FICTION: A Terminal Christmas by Phil Charter

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A terminal Christmas in an unknown city
Wishing you had more than baggage to reclaim
The queues are comprised of furrowed brows
And the tickets invalid for the date today.

Thinly veiled fury, of a passenger mob
Looking for somewhere to place the blame
In an airport terminal at Christmas time
Nobody knows your name.


“What’s in the case?” She hoped for something interesting, her eyes wide. “Is it a machine gun?”
Graeme was sitting on the floor with his back resting against a pillar. “No no. It’s drugs. Lots of drugs.”
“Ha ha, right”, Shari smiled, tapping the side of her nose. “What is it really, a violin?”
He looked around and raised a hand to the opposite side of his mouth. “Don’t tell anyone”, he whispered, “but it’s a ukulele.”
“OK then”, she whispered back. “We’re supposed to follow the staff to Baggage Area 1 apparently. I’m Shari by the way.”
“Graeme. Nice to meet you”, he said unfolding his body in installments. He towered over her, not knowing whether to go for a kiss on the cheek or not. Eventually, he settled on an awkward handshake.
“Bloody nightmare getting all the way here before they cancelled it”, she said, “No text, or email or anything. I really needed to get back to London tonight. Somehow my family are going to make all of this my fault.”
“Yeah . . . families eh?”
Shari was pushing thirty, with bright eyes and smooth dark skin. She looked back at a flight attendant handing out paperwork and listening to passengers’ complaints. “What a joke eh? I’m supposed to be going to the theatre with my niece tonight – panto.”
“. . . Oh no you weren’t.”
She sighed, “Hey, not funny. I’m meeting someone important there.”
“Have you got a date with Peter Pan?”
“I’m meeting a new talent agent actually.”
“Oh, you tread the boards do you?” he said stroking his beard.
She straightened a loose strand of hair, “Mmm, sort of, I’ve had a few acting jobs.”
Actually, she’d had more than a few acting jobs – fringe theatre, a recurring role on a soap, and her big break, the role of nurse Sanya Shah on a medical drama. Just her luck that the show had been cancelled six months after she joined, ending an eight year run. Her relationship with Dr. Ross had ended at about the same time too. With no job and no husband, there was sure to be a full investigation when the relatives arrived from India.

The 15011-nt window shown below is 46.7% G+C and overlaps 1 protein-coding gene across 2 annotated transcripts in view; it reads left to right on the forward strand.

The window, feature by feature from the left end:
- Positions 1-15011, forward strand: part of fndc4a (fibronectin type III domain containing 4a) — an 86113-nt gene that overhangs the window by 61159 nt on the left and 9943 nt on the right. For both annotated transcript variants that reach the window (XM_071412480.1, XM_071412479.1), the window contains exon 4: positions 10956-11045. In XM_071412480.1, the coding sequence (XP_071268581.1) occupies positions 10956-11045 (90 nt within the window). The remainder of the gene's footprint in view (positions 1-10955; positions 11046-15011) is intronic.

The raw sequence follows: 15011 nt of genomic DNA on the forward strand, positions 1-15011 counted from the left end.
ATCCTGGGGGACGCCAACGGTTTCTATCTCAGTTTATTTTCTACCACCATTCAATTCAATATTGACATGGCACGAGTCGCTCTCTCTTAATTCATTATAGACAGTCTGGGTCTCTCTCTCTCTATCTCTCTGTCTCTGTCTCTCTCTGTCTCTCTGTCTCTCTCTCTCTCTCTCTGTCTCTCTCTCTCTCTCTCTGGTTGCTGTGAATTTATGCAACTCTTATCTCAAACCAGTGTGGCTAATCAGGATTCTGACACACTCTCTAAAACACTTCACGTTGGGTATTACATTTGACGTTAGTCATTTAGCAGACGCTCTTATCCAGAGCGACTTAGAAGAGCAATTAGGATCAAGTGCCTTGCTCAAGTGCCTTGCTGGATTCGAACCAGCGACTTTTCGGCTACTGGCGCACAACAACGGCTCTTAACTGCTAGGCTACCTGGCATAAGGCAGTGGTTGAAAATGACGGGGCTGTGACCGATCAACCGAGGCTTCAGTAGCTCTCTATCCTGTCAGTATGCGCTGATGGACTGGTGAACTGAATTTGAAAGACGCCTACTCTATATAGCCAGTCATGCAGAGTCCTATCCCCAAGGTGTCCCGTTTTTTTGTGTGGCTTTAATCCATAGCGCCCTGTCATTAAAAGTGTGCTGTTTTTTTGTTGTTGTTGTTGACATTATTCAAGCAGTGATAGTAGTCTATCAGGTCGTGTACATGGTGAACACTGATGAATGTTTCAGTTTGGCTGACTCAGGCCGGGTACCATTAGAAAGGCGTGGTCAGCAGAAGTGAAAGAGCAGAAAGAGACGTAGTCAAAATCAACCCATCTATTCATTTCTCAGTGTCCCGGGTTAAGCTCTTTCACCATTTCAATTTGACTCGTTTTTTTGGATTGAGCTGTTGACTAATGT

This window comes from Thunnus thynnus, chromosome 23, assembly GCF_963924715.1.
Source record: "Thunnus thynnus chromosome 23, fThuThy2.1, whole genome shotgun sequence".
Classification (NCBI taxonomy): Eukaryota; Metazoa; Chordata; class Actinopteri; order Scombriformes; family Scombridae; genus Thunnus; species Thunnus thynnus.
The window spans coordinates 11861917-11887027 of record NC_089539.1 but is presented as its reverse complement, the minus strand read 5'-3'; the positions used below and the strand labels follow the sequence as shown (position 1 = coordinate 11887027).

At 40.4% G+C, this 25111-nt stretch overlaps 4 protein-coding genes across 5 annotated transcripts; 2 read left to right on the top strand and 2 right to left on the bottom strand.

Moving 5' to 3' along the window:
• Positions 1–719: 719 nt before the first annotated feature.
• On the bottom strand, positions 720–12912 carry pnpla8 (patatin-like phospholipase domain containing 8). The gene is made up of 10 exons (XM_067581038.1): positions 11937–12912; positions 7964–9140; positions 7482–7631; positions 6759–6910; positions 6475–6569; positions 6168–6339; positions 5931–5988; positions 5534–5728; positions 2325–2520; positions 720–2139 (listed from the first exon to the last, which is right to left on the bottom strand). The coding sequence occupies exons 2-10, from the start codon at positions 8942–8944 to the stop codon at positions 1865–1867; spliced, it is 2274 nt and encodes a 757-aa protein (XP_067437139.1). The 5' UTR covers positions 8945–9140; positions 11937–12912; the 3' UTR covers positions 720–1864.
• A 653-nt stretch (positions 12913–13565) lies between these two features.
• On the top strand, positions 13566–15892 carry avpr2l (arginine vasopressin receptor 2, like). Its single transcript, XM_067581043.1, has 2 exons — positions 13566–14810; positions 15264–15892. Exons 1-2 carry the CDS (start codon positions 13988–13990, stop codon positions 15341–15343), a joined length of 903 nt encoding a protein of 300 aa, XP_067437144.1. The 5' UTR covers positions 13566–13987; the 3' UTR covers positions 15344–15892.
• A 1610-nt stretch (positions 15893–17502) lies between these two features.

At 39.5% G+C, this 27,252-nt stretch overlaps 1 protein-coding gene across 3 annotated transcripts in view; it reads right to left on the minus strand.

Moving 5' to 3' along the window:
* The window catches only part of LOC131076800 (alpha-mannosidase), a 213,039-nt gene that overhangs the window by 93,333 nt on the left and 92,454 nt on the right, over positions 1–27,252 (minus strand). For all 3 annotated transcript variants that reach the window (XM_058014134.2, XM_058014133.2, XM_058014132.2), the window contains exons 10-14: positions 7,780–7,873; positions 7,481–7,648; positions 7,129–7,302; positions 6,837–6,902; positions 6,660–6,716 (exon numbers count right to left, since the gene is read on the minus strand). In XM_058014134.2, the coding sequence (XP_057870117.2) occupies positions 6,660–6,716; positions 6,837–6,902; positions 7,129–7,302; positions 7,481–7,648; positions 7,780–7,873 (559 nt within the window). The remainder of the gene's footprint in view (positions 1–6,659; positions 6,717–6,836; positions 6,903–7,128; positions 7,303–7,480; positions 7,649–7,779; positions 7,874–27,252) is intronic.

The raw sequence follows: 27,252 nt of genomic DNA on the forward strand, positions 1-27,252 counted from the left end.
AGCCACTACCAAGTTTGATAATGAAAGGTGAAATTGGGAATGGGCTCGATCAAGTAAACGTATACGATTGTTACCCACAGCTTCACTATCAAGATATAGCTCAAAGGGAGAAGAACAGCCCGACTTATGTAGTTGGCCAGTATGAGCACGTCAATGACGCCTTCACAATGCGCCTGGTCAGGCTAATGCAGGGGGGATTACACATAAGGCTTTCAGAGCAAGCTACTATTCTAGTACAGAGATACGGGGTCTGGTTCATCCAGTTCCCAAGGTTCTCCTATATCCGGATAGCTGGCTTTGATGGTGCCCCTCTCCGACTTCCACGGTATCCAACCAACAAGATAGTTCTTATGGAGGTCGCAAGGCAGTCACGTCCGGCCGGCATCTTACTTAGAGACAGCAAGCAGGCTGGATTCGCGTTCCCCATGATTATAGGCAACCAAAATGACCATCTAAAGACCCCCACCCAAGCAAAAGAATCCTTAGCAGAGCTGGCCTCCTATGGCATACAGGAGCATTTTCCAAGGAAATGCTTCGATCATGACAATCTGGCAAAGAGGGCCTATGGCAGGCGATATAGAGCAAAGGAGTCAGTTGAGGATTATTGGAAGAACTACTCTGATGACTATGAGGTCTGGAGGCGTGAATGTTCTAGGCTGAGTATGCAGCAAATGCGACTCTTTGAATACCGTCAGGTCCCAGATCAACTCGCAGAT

Graeme and Shari trudged back down the escalators with the other passengers, past the shops, and back through passport control. It was like playing a computer game in reverse, going back to level one. They finally arrived in the baggage hall, vending machines standing guard around the perimeter.
“It looks like someone has bought a few too many bottles of brandy”, Graeme pointed at a young redhead with stick thin legs. She was struggling to liberate two large roller bags from the baggage carousel. Shari nodded, already looking around for a baggage trolley for her big bags. Graeme spotted his tatty green backpack and grabbed it in one swift motion. He helped Shari haul her cases onto a trolley.
“Jesus, what’s in this one, a complete nativity scene, cast in bronze?”
They watched the others collecting their luggage – low cost airline passengers, stranded in Spain on Christmas Eve. Couples stood with arms folded, tapping away on their phones, tired of the arguments. Near the customs exit a smartly dressed businesswoman looked at her watch, tutting every thirty seconds like an angry kitchen timer. The young father next to Shari made bad jokes whilst his wife tried to ignore him. Shari gave him an encouraging glance. The young daughter with a pudding basin bob yawned.